Nothing he tried had worked. For Sigurjon Jakobsson, the trip to Atlanta with his family was a last-ditch effort to wake up. He had struggled with sleeping excessively for several years before coming from Iceland to see a visionary neurologist, who might have answers.
In high school, Sigurjon was a decathlete competing as part of Iceland’s national sports team. But at the age of 16, an increasing need for sleep began to encroach upon his life. Read more
Emory scientists have identified a way to stop troublemaker cells that are linked to immune rejection after kidney transplant. The finding could eventually allow transplant patients to keep their new kidneys for as long as possible, without the side effects that come from some current options for controlling immune rejection.
The standard drugs used for many years, calcineurin inhibitors, show side effects on cardiovascular health and can even damage the kidneys over time. A newer FDA-approved medication called belatacept, developed in part at Emory, avoids these harmful effects but is less effective at stopping acute rejection immediately after the transplant. Belatacept is a “costimulation blocker” – it interferes with a signal some immune cells (T cells) need to proliferate and become activated.
Researchers led by Emory transplant surgeon Andrew Adams, MD, PhD suspected that long-lasting memory CD8+ T cells were resistant to belatacept’s effects.
“Our previous work identified that memory CD8+ T cells may be elevated in animals and human patients who go on to reject their transplanted organs while taking belatacept,” says Dave Mathews, an MD/PhD student who worked with Adams and is the first author of the paper.
The researchers identified a certain marker, CD122, which was present on memory CD8+ T cells and important for their activity. On T cells, CD122 acts as a receiving dish for two other secreted molecules, IL-2 and IL-15, generally thought of as inflammatory cytokines, or protein messengers that can encourage graft rejection. Read more
Emory immunologists have identified a potential target for treatments aimed at reducing mortality in sepsis, an often deadly reaction to infection.
2B4 is an inhibitory molecule found on immune cells. You may have heard of PD1, which cancer immunotherapy drugs block in order to re-energize the immune system. 2B4 appears to be similar; it appears on exhausted T cells after chronic viral infection, and its absence can contribute to autoimmunity.
In their new paper in Journal of Immunology, Mandy Ford, Craig Coopersmith and colleagues show that 2B4 levels are increased on certain types of T cells (CD4+ memory cells) in human sepsis patients and in a mouse model of sepsis called CLP (cecal ligation + puncture). Genetically knocking out 2B4 or blocking it with an antibody both reduce mortality in the CLP model. The effect of the knockout is striking: 82 percent survival vs 13 percent for controls.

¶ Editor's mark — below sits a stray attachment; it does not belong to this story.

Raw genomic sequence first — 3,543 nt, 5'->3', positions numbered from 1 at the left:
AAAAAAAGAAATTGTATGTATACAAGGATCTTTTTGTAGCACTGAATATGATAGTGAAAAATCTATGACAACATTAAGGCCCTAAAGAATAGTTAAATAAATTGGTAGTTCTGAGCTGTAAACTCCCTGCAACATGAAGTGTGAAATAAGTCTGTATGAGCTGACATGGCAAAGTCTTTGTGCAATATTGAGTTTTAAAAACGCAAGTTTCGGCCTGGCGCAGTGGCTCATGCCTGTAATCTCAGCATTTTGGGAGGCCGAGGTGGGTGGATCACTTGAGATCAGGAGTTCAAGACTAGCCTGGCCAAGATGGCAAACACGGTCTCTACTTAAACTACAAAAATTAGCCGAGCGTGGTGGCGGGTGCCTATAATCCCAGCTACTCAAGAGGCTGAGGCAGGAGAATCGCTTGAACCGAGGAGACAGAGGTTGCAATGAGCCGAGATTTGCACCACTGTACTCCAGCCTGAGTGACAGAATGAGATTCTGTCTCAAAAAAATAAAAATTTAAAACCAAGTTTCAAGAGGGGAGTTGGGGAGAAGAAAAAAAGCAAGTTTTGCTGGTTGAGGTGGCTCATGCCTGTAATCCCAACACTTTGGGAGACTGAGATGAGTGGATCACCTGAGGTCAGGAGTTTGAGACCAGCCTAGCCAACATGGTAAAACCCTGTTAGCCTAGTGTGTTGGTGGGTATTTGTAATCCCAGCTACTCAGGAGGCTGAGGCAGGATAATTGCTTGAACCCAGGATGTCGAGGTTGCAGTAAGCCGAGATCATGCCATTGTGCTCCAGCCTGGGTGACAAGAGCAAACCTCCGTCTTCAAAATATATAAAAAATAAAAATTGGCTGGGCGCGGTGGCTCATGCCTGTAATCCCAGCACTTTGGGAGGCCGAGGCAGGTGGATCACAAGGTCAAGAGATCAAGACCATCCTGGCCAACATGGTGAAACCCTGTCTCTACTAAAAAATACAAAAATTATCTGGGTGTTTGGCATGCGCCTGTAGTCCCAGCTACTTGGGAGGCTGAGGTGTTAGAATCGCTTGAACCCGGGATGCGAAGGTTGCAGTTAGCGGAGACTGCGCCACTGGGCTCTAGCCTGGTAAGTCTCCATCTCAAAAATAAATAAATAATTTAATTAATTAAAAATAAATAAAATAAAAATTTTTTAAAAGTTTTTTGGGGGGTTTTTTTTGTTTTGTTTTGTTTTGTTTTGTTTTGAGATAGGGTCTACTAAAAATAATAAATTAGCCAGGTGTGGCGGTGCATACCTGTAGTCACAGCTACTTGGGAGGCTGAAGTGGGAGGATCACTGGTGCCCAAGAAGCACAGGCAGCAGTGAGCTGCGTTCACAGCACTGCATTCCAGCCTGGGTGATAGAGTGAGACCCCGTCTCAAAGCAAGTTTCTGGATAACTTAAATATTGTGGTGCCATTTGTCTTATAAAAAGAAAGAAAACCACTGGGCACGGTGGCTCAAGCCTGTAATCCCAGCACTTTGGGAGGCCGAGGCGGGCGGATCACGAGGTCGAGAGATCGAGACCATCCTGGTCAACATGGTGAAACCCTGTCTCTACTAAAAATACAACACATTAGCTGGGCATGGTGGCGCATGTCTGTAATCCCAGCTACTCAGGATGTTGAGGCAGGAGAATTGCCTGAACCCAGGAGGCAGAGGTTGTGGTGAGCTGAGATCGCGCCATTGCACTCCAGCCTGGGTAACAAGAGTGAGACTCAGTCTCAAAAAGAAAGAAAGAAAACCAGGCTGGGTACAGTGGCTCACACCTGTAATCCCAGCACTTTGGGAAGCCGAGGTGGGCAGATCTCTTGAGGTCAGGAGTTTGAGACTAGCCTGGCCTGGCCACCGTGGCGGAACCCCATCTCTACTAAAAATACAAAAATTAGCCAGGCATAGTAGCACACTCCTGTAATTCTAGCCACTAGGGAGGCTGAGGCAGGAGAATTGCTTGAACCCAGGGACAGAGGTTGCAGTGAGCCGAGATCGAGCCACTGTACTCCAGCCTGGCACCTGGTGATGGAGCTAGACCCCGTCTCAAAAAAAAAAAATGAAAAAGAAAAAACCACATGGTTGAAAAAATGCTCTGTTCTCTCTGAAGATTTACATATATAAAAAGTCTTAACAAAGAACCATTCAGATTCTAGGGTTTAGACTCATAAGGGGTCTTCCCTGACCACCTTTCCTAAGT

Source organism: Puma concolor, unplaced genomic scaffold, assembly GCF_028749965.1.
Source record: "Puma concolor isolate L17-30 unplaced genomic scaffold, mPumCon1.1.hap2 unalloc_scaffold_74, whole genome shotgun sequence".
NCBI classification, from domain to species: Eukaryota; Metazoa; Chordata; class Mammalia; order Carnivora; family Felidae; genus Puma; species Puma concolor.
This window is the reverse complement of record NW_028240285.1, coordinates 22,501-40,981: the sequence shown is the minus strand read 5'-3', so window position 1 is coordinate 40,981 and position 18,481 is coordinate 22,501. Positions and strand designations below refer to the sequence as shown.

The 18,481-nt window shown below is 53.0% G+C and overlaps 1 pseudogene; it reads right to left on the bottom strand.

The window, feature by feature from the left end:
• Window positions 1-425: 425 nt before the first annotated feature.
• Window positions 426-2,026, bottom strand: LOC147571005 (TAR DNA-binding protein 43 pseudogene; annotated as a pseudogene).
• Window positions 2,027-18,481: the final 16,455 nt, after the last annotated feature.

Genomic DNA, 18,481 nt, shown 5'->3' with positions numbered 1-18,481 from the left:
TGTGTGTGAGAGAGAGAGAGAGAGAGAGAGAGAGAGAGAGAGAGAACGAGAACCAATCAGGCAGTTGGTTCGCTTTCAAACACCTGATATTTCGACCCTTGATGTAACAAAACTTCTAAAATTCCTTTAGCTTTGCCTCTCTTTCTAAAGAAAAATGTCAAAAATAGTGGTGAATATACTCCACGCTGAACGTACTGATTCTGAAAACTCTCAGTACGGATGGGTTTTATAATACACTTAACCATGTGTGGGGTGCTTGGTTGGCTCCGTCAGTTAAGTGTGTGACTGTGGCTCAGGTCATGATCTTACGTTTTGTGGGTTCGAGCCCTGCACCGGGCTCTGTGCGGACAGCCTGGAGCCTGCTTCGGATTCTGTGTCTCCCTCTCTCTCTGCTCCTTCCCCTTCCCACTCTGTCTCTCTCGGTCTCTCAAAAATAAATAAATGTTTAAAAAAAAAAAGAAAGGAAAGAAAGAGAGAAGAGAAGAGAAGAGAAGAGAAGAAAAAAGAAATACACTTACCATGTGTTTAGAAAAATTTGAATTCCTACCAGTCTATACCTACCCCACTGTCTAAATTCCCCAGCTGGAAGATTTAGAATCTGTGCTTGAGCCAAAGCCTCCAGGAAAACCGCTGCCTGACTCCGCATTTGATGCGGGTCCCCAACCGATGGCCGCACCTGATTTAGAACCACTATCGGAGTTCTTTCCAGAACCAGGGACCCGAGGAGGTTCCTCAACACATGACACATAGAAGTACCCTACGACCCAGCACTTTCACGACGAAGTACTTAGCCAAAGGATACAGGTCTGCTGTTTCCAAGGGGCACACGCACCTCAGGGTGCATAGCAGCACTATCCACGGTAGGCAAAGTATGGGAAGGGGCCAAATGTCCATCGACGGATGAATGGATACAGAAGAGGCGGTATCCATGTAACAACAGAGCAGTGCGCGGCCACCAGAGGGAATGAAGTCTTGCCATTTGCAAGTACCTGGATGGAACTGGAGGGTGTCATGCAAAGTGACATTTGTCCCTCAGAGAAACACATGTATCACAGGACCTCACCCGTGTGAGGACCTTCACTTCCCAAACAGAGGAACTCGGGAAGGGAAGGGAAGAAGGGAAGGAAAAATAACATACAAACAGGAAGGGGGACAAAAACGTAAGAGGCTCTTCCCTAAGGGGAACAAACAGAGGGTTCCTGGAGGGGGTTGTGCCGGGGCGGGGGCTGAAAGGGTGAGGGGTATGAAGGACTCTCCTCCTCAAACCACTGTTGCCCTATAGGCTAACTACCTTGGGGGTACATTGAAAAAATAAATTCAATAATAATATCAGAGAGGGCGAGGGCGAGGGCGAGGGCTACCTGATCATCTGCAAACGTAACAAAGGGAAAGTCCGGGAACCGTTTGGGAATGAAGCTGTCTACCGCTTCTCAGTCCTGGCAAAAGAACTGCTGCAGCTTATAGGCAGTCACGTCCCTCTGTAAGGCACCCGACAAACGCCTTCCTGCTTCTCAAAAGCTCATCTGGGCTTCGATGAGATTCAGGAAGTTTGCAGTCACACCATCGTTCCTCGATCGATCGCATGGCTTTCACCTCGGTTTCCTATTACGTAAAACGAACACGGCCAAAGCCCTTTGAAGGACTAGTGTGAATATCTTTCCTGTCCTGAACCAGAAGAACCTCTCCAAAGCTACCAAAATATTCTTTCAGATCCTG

How does it work? When fighting sepsis, 2B4 knockout animals don’t have reduced bacterial levels, but they do seem to have CD4+ T cels that survive better. CD4+ T cells, especially memory cells, get killed in large numbers during sepsis, and this is thought to contribute to mortality. Read more
Emory scientists have identified troublemaker cells—present in some patients before kidney transplantation—that are linked to immune rejection after transplant. Their results could guide transplant specialists in the future by helping to determine which drug regimens would be best for different groups of patients. Eventually, the findings could lead to new treatments that improve short- and long-term outcomes.
Transplant patients used to have no choice but to take non-specific drugs to prevent immune rejection of their new kidneys. While these drugs, called calcineurin inhibitors, are effective at preventing early rejection, they lack specificity for the immune system and ironically can damage the very kidneys they are intended to protect. In addition, their side effects lead to higher rates of high blood pressure, diabetes, and cardiovascular disease, ultimately shortening the life of the transplant recipient. This changed with the advent of costimulation blockers, which avoid these harmful side effects. Emory transplant surgeons Chris Larsen and Tom Pearson, together with Bristol-Myers Squibb, helped develop one of these new drugs called belatacept, which blocks signals through the costimulatory receptor CD28.
In a long-term clinical study of belatacept, kidney transplant patients tended to live longer with better transplant function when taking belatacept compared with calcineurin inhibitors. Despite these desirable outcomes, acute rejection rates were higher in patients treated with belatacept.
Andrew Adams, an Emory transplant surgeon who focuses on costimulation blockade research, notes: “While the acute rejection seen with belatacept is treatable with stronger immunosuppression, there may be long-term effects that linger and impair late outcomes.”
Most transplant centers have not yet adopted this new therapy as their standard of care because of the higher rejection rate as well as other logistical concerns, thus limiting patients’ access to potential health benefits afforded with belatacept treatment.
Adams and colleague Mandy Ford have identified certain types of memory T cells, which typically provide long-lasting immunity to infection, as potential mischief-makers in the setting of organ transplants treated with belatacept. Evidence is accumulating that the presence of certain memory T cells can predict the likelihood of “belatacept-resistant” rejection. Two recent papers in American Journal of Transplantation by Ford and Adams support this idea. Read more
When facing a life-threatening infection, the “yuck factor” is a minor concern. Fecal microbiota transplant (FMT for short) has become an accepted treatment for recurrent Clostridium difficile infection, which can cause severe diarrhea and intestinal inflammation.
In a new video, Emory physicians Colleen Kraft and Tanvi Dhere explain how FMT restores microbial balance when someone’s internal garden has been disrupted.